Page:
JJ: I just can’t see staying there past this season. Ray: Been there bro. (Photo by Issac Baldizon/NBAE via Getty Images)

I’ve been saying the whole time, it’s the wins that are the problem, not the losses. Quite a bit of Milwaukee Bucks fan outrage has bubbled to the surface since the devastating finish and flourish of Tobias Harris Wednesday night in Orlando and it’s difficult not to say that it’s justifiable. But it doesn’t seem worthwhile to just be upset about trading a prospect for a veteran. That’s a symptom of the root of the problems in Milwaukee.

It’s what led up to Wednesday night that’s been so frustrating about being a Milwaukee Bucks fan.

It’s a bummer that the Bucks traded Harris and then watched him blossom with an opportunity he didn’t have in Milwaukee. But I’m not so mad about the trade that brought J.J. Redick to Milwaukee as I am about everything else that happened that made this trade possible and maybe even necessary.

The Bucks deemed it necessary to add one more piece this season. Surely management felt like the team was close to being good rather than average and one more competent player could make this a good team. A team that could avoid the nasty playoff fate of a first round match-up with the mighty Miami Heat.

But the Bucks aren’t that team. They never were. Were it not for good fortune in close games earlier this season, John Wall missing the first part of the season or Andrew Bynum’s knee injury, maybe we wouldn’t be in this mess now.

Or maybe if the Bucks had never traded for Monta Ellis. He’s played pretty well since the All-Star break, but Ellis is the kind of player that, as a centerpiece can help keep a team mediocre at best. He’s not a focal point of a team that’s very good. I understand that Andrew Bogut had little trade value, but Milwaukee would have been far better off dumping him for virtually nothing rather than dump him for a player that merely helped them keep their head above water.

Or maybe if the Bucks would have traded Ersan Ilyasova last season rather than hang onto him and eventually re-sign him, things would have worked out differently. Ilyasova has played well for the majority of this season and been a real contributor. But again, he’s kept the team average. He isn’t out there overpowering opponents with some massive talent level and winning games by himself. He’s a good player that can help out on a very good team. In Milwaukee, he’s helping keep the Bucks average.

The Sam Dalembert trade seemed like a fine idea at the time, but it was made to get the Bucks into the playoffs, not with anything else in mind. Get Dalembert for a season to help bulk up a front line that was painfully thin and bad on defense last season and maybe this team moves from ninth to eighth.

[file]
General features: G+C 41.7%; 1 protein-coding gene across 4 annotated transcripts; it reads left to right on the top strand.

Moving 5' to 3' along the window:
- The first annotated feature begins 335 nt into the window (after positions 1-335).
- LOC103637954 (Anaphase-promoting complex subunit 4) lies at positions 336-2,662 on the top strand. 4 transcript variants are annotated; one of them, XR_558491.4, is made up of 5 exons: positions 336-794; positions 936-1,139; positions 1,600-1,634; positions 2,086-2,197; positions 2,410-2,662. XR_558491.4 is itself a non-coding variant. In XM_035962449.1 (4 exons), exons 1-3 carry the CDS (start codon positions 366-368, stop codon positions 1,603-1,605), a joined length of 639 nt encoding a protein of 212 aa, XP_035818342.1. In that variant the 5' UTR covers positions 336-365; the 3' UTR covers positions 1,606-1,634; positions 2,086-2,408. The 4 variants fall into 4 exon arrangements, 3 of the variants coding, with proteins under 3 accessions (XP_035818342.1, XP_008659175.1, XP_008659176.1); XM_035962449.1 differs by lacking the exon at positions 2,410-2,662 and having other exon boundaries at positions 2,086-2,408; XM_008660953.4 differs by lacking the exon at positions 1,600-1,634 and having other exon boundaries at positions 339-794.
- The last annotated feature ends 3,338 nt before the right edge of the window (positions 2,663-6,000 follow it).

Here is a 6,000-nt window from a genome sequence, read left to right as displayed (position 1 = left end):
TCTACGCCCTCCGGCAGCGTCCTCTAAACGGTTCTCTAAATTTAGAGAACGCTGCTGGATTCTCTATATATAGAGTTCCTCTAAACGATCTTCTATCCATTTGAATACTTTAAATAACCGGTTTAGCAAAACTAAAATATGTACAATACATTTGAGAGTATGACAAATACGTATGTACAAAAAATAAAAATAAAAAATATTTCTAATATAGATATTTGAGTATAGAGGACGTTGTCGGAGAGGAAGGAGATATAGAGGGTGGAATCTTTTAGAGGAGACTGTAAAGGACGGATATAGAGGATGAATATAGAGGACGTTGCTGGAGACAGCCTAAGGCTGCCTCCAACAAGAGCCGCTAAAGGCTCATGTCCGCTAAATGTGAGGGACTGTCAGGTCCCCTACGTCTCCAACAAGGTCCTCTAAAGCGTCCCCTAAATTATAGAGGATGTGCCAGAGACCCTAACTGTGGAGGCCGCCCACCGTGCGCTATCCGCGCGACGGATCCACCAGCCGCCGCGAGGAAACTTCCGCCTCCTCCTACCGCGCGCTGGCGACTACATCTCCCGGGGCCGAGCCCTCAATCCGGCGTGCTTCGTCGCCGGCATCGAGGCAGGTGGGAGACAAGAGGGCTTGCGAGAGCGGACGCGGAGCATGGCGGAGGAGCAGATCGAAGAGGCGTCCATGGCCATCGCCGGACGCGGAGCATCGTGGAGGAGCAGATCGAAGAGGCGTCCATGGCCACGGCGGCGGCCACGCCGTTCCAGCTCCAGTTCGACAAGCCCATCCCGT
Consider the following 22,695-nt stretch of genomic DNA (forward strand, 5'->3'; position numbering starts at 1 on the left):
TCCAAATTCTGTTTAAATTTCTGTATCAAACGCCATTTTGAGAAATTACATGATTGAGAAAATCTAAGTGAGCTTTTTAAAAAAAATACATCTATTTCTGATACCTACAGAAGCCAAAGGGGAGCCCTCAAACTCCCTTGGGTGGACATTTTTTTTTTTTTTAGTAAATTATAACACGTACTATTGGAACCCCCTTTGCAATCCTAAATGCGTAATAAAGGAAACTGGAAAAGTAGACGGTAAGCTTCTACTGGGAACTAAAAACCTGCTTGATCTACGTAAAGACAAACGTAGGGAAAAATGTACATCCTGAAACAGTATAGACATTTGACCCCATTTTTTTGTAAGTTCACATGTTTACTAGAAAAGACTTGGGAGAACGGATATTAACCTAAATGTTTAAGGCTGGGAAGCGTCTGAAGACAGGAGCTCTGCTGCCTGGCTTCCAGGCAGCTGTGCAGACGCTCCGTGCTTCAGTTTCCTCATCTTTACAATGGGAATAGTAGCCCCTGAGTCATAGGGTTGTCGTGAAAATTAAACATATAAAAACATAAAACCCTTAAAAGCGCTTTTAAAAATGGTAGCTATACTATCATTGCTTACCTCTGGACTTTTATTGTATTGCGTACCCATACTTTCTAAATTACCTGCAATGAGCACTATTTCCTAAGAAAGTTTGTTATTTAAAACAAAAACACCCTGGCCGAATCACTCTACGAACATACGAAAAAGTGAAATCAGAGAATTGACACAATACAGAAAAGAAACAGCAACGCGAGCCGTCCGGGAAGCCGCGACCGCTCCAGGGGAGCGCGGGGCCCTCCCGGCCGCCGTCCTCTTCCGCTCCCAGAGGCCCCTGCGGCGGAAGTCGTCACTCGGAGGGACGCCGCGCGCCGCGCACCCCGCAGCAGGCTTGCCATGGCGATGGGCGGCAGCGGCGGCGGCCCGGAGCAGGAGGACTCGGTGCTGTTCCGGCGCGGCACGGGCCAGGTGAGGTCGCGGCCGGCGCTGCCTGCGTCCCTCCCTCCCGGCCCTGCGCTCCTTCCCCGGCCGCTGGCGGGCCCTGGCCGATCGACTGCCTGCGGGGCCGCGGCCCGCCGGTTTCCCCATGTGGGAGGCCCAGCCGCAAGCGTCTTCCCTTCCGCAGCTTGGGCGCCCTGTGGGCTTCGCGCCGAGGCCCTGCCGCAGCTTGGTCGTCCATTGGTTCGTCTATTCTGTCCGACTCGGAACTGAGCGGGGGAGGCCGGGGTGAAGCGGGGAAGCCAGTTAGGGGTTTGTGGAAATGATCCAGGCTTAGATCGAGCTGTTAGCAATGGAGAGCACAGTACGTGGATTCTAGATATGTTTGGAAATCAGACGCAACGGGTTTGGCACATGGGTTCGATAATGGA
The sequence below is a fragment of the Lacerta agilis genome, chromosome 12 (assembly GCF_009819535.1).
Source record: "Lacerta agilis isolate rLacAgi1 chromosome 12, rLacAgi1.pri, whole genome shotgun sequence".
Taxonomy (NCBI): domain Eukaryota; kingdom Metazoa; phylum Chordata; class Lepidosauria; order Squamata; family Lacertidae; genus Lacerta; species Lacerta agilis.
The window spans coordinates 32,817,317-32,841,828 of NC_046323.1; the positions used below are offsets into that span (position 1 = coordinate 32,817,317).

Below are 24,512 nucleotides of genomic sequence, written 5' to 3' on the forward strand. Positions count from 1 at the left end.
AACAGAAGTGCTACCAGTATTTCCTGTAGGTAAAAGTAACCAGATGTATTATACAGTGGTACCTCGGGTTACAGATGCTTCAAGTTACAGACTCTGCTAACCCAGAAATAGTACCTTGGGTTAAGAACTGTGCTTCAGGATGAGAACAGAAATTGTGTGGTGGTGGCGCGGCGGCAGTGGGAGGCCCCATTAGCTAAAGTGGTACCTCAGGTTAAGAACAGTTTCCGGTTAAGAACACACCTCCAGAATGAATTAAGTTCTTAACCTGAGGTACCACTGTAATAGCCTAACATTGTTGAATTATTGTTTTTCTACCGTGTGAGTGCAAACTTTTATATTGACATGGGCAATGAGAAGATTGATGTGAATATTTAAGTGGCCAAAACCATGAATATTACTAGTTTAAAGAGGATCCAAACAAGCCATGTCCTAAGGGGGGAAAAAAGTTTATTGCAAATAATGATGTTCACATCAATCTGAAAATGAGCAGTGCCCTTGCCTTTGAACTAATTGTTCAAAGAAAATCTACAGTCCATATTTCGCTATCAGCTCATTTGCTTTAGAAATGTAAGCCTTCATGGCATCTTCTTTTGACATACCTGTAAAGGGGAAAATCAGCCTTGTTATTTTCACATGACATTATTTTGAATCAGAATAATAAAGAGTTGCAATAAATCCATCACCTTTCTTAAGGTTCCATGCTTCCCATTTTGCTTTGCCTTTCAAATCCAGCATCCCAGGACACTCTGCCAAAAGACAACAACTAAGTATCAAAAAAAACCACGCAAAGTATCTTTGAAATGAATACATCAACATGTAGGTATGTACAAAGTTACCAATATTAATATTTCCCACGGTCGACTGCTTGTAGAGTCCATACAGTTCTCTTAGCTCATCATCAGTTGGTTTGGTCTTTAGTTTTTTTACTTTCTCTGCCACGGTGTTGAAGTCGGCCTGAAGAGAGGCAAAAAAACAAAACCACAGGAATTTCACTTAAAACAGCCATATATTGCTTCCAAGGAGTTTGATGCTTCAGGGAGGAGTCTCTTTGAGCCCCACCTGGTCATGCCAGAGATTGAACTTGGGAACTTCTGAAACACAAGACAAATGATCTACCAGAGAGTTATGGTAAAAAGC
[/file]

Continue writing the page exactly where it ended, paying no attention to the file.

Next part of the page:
Mission accomplished.

I know a lot of people hate tanking, and that’s fine, I’m not necessarily saying it’s the only way to rebuild a franchise, but at least it’s SOME kind of plan.

What was the plan in Milwaukee? Everyone aside from Ilyasova is a free agent after this season, Larry Sanders and Ekpe Udoh will be due for raises next season (I only mention Udoh because the team expected him to be what Sanders is this season … I think) and if this team would have thrived, everyone would have been due to get paid at a rate that very likely will exceed their historical production. If the Bucks would have become a successful team (something that would have defied all odds and expectations), they would have owed quite a bit of money to Jennings, Ellis, Dalembert and anyone else who felt like they contributed. Milwaukee’s salary structure is very strong going forward, but it’s baffling what the plan was looking back to June.

There was lots of talk about operating without a net. Well, in about two weeks, the Bucks will have completed their fall and then we’ll see what operating without a net really looks like.

It’s the moves that kept Milwaukee close enough that they could flirt with the idea of being something more that were really damning. All these moves? These are the moves that set the scene for the Tobias Harris trade. The Bucks felt like they were close. But they weren’t. They’ve never been close, at least not close to real, sustainable success. Certainly not with a roster built around Brandon Jennings and Monta Ellis.

If you’re going to be mad, be mad about these moves. The ones that gave Milwaukee’s front office a false hope that something good could ever happen with this group. Be made that Milwaukee spent a season playing with fire and got burned once they added that last spray of lighter fluid on top. Like a small child, Milwaukee never should have started that fire. It was destined to get out of control right away.